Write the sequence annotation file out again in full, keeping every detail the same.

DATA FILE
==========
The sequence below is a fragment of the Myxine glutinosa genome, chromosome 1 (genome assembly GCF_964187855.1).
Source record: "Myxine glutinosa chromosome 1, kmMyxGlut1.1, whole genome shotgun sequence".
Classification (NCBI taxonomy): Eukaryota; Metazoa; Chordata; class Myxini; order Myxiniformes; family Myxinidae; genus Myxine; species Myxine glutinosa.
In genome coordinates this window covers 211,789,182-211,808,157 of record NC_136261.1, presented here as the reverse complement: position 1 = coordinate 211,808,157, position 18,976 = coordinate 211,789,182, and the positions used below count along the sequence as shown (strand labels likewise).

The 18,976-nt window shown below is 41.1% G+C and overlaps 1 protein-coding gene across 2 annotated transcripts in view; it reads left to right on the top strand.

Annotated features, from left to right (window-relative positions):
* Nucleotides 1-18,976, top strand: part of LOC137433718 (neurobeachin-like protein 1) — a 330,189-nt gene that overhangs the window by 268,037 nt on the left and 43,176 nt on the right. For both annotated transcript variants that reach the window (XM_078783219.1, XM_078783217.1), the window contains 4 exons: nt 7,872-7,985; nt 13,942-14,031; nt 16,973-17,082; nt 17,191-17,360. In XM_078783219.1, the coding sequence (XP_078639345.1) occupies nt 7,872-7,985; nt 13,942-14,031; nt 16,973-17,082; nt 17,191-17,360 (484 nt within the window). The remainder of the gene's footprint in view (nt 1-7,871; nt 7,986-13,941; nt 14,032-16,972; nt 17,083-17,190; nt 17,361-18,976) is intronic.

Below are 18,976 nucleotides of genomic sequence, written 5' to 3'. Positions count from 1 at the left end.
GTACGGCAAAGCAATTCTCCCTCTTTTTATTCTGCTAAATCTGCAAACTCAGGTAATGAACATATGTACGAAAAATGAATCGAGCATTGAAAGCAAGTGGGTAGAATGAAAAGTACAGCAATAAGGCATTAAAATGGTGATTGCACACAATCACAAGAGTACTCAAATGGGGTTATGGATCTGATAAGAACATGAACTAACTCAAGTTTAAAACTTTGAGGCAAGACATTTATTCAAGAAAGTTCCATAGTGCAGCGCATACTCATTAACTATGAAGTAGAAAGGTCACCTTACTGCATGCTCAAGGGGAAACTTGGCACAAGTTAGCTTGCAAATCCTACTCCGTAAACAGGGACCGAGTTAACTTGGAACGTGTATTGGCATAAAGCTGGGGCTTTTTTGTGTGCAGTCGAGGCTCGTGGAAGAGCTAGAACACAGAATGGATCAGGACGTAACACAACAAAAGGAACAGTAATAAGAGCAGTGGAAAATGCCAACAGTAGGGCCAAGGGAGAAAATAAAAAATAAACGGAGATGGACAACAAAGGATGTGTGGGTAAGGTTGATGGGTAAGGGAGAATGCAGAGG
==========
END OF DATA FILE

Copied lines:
The sequence below is a fragment of the Myxine glutinosa genome, chromosome 1 (genome assembly GCF_964187855.1).
Source record: "Myxine glutinosa chromosome 1, kmMyxGlut1.1, whole genome shotgun sequence".
Classification (NCBI taxonomy): Eukaryota; Metazoa; Chordata; class Myxini; order Myxiniformes; family Myxinidae; genus Myxine; species Myxine glutinosa.
In genome coordinates this window covers 211,789,182-211,808,157 of record NC_136261.1, presented here as the reverse complement: position 1 = coordinate 211,808,157, position 18,976 = coordinate 211,789,182, and the positions used below count along the sequence as shown (strand labels likewise).

The 18,976-nt window shown below is 41.1% G+C and overlaps 1 protein-coding gene across 2 annotated transcripts in view; it reads left to right on the top strand.

Annotated features, from left to right (window-relative positions):
* Nucleotides 1-18,976, top strand: part of LOC137433718 (neurobeachin-like protein 1) — a 330,189-nt gene that overhangs the window by 268,037 nt on the left and 43,176 nt on the right. For both annotated transcript variants that reach the window (XM_078783219.1, XM_078783217.1), the window contains 4 exons: nt 7,872-7,985; nt 13,942-14,031; nt 16,973-17,082; nt 17,191-17,360. In XM_078783219.1, the coding sequence (XP_078639345.1) occupies nt 7,872-7,985; nt 13,942-14,031; nt 16,973-17,082; nt 17,191-17,360 (484 nt within the window). The remainder of the gene's footprint in view (nt 1-7,871; nt 7,986-13,941; nt 14,032-16,972; nt 17,083-17,190; nt 17,361-18,976) is intronic.

Below are 18,976 nucleotides of genomic sequence, written 5' to 3'. Positions count from 1 at the left end.
GTACGGCAAAGCAATTCTCCCTCTTTTTATTCTGCTAAATCTGCAAACTCAGGTAATGAACATATGTACGAAAAATGAATCGAGCATTGAAAGCAAGTGGGTAGAATGAAAAGTACAGCAATAAGGCATTAAAATGGTGATTGCACACAATCACAAGAGTACTCAAATGGGGTTATGGATCTGATAAGAACATGAACTAACTCAAGTTTAAAACTTTGAGGCAAGACATTTATTCAAGAAAGTTCCATAGTGCAGCGCATACTCATTAACTATGAAGTAGAAAGGTCACCTTACTGCATGCTCAAGGGGAAACTTGGCACAAGTTAGCTTGCAAATCCTACTCCGTAAACAGGGACCGAGTTAACTTGGAACGTGTATTGGCATAAAGCTGGGGCTTTTTTGTGTGCAGTCGAGGCTCGTGGAAGAGCTAGAACACAGAATGGATCAGGACGTAACACAACAAAAGGAACAGTAATAAGAGCAGTGGAAAATGCCAACAGTAGGGCCAAGGGAGAAAATAAAAAATAAACGGAGATGGACAACAAAGGATGTGTGGGTAAGGTTGATGGGTAAGGGAGAATGCAGAGG